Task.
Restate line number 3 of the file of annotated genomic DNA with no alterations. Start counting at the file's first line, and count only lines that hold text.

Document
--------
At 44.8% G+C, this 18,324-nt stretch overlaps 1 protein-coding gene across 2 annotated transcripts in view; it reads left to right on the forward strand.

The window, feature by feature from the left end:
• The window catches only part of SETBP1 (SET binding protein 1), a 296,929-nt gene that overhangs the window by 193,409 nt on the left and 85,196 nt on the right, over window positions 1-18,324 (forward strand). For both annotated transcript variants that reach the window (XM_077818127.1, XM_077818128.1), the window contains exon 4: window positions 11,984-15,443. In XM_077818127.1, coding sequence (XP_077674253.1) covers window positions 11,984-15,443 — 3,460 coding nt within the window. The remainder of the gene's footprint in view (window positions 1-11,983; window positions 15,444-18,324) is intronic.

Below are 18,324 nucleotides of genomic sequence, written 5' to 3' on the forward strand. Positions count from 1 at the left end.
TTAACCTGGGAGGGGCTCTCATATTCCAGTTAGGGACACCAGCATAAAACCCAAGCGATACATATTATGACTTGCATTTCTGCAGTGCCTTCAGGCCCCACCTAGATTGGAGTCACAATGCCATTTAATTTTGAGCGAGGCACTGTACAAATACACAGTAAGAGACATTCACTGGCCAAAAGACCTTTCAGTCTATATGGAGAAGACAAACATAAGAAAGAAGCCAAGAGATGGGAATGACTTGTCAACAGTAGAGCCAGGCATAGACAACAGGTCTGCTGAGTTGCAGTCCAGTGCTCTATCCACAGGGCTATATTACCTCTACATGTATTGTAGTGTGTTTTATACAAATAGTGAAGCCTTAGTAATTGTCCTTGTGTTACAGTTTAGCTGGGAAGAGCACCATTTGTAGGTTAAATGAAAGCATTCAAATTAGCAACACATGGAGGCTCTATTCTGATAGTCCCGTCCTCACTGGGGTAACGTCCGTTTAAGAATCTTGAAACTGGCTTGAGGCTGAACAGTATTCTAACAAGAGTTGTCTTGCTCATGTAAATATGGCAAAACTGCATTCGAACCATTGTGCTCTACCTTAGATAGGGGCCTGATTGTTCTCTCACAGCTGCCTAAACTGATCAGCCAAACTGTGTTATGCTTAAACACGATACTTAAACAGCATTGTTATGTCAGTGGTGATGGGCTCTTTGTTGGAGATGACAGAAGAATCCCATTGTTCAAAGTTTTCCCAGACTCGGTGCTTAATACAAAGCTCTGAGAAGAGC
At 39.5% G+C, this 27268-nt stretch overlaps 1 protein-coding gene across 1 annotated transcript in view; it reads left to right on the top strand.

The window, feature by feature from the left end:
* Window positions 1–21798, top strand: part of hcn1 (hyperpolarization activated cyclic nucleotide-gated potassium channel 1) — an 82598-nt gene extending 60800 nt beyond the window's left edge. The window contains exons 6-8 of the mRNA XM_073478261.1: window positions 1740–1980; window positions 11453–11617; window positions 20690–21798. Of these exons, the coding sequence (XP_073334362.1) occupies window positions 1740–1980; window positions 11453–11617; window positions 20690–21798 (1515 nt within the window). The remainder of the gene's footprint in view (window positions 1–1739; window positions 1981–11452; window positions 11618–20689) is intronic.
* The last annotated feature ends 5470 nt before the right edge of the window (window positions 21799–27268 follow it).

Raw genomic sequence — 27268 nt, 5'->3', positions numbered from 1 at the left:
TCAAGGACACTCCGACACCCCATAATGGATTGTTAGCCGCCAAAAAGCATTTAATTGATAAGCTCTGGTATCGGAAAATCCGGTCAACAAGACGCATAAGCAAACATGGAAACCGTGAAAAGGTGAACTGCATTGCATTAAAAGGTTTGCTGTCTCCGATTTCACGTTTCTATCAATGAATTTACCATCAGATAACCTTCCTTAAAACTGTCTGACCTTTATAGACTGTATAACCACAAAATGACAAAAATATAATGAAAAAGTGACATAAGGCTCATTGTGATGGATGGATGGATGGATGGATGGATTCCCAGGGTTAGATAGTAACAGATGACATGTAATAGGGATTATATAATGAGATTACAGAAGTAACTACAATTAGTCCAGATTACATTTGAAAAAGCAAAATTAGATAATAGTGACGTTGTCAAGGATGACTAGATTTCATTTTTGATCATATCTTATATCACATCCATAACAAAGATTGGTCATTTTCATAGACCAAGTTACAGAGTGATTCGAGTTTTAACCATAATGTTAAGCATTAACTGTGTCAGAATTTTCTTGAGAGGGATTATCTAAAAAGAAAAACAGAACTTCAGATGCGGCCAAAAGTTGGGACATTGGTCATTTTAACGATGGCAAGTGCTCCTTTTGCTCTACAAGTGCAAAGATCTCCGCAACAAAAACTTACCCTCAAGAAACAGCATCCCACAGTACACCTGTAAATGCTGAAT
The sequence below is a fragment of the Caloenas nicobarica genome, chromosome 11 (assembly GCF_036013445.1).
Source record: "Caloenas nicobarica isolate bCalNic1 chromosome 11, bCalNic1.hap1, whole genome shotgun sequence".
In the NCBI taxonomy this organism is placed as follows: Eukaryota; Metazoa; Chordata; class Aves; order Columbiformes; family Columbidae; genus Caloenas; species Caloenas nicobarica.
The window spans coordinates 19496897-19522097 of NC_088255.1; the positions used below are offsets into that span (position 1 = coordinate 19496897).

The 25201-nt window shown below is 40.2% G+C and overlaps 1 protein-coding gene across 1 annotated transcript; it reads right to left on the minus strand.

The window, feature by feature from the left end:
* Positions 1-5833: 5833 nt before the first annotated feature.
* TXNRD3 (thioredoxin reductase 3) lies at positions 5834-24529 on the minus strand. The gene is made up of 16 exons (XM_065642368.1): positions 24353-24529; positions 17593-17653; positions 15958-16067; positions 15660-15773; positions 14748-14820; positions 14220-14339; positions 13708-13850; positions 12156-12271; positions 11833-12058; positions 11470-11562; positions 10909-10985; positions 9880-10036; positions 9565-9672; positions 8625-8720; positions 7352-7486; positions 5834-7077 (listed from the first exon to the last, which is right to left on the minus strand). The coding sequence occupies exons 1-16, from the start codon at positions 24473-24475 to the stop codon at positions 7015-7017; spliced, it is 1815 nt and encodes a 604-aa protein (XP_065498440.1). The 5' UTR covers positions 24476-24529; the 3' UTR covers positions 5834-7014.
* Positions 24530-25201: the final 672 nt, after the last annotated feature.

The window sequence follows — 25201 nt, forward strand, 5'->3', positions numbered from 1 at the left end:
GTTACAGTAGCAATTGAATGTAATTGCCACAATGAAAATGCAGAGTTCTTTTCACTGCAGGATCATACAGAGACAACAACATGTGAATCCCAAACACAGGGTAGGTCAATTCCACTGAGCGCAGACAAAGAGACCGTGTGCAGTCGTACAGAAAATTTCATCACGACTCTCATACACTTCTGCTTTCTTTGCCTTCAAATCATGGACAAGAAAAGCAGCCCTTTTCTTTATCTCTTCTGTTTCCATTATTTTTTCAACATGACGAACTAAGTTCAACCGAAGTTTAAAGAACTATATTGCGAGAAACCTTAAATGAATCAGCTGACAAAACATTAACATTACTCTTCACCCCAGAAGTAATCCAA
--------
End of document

• The window catches only part of SETBP1 (SET binding protein 1), a 296,929-nt gene that overhangs the window by 193,409 nt on the left and 85,196 nt on the right, over window positions 1-18,324 (forward strand). For both annotated transcript variants that reach the window (XM_077818127.1, XM_077818128.1), the window contains exon 4: window positions 11,984-15,443. In XM_077818127.1, coding sequence (XP_077674253.1) covers window positions 11,984-15,443 — 3,460 coding nt within the window. The remainder of the gene's footprint in view (window positions 1-11,983; window positions 15,444-18,324) is intronic.